When we read books, we have to mentally do the work of translating verbal sentences into images, thoughts and stories.  When we read, we create part of the imprint that a book leaves on us.  In addition, when we read, we know that our mental elaboration of a story is not the same as the primary experience of living a story, an adventure.  But a television show or a movie doesn’t require any complex mental work to bring it to life.  One can just sit in front of a television set hour after hour watching stories that mimic the process of life.

    And maybe there is a connection between adventures and nature.  It doesn’t mean that one can’t have adventures in more urbanized environments.  It just means that one leaves rich organic imprints in more organic environments and an adventure is a story that lends itself to leaving rich organic imprints.  So an organic environment more easily provides the experiential surfaces for leaving imprints in the narrative of an adventure.

    Being programmed to feel alive primarily with technological discrete stimuli does not leave one predisposed to the narrative of adventures.  So just returning to nature is not enough to have adventures.  One has to find a way of reconfiguring one’s mind to be receptive to continual stimuli and grounded phenomena.  If one can do this, then one can not only take advantage of a meaningful life in a more organic environment, but one can have a richer life even in a more technological environment, taking advantage of those more organic aspects and elements that are still available there.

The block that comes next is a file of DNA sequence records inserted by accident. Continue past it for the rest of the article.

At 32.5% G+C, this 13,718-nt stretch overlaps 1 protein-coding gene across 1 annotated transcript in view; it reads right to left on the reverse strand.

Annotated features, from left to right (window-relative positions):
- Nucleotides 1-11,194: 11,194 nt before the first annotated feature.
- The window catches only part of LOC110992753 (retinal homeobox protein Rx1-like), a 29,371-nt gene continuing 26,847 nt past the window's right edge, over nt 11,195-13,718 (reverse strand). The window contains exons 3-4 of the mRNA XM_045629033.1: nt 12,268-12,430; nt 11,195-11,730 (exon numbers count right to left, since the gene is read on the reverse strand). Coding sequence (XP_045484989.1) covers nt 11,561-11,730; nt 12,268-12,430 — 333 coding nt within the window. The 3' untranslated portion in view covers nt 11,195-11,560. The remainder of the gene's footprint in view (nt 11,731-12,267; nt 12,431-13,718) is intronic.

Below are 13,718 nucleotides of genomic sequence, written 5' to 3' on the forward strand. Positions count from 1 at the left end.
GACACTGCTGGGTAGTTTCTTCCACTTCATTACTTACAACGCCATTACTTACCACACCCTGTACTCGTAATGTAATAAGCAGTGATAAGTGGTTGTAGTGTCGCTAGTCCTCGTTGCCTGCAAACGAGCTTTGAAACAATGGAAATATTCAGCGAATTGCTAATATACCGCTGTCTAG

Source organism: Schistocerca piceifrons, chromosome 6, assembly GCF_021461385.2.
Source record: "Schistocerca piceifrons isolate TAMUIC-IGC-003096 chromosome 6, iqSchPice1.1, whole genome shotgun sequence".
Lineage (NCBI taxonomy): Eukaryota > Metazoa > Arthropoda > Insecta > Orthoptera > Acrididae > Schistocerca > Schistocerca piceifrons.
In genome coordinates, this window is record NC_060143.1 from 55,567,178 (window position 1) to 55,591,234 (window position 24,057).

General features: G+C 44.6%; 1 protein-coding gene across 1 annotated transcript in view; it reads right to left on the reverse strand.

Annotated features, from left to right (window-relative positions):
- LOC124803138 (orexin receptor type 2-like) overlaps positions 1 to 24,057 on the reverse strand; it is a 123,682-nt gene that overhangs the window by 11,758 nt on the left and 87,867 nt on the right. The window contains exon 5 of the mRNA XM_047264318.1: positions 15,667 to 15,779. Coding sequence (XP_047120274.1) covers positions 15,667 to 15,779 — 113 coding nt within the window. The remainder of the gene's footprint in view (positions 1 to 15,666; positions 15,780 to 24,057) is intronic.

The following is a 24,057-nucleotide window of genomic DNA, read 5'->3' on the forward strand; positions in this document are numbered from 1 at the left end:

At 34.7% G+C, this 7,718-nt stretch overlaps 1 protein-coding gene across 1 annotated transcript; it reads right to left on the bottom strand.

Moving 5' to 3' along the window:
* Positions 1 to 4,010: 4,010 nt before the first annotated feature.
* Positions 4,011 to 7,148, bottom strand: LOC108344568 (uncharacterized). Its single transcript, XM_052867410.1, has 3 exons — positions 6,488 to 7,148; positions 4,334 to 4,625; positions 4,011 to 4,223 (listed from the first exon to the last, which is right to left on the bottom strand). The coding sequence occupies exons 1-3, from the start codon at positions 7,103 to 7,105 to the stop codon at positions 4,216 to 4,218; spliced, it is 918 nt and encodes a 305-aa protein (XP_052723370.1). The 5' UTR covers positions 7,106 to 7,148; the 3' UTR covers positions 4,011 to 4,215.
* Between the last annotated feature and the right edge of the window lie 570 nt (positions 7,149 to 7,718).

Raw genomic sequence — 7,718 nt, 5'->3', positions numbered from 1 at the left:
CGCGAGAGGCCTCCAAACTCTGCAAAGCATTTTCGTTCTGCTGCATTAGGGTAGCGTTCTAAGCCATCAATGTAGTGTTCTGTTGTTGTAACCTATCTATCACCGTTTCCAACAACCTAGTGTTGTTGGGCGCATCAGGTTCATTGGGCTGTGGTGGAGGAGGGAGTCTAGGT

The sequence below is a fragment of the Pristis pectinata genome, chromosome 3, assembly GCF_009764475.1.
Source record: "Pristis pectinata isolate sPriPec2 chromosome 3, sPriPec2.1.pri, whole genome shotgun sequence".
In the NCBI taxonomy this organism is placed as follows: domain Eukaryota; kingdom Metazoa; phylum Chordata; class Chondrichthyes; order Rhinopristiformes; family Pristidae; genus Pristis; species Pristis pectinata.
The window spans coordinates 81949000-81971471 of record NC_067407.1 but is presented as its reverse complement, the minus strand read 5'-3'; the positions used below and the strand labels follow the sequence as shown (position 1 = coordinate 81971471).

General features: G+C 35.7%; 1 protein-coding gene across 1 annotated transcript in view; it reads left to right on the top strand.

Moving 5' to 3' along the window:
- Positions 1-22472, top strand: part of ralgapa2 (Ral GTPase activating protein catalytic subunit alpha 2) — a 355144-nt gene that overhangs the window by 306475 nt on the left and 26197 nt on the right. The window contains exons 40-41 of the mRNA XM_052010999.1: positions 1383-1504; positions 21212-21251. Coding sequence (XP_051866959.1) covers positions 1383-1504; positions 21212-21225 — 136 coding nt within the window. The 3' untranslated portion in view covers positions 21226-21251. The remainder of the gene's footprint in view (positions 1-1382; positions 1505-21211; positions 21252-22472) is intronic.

© 2012 Laurence Mesirow

Wednesday, September 5, 2012

With Organic Culture We Are Not Robots

    In today’s world, there are many people who preach that an important way of minimizing the possibilities of war is by minimizing the importance of a mental construct that has helped us to shape human society since the dawn of humanity. The construct I am talking about is culture.  The word culture has different meanings, but I am particularly interested in culture as a coherent system of attitudes, expectations, social rules, moral values, aesthetic styles, world views, and general beliefs.  Culture, in this sense, has traditionally been the basis by which a given society is molded.  It contributes significantly to the identity of each individual member of a social group.  And it helps to tie the members of a group into a larger unified entity that is greater than the sum total of the individuals.

    Culture also has the meaning, particularly when used in the phrase “high culture”, to mean refined aesthetic expressions such as classical music, fine literature, theater and salon art.  In this sense, the term culture overlaps with another synthesized organic mental entity we have discussed previously - namely, the humanities.  And great high culture is intrinsically connected with the meaning of culture we started to discuss at the beginning of this article.  Refined high cultural expression springs from people who are creating from within the cultural system of which they are a part.  One synthesized organic mental entity is dependent upon and interlocks with another.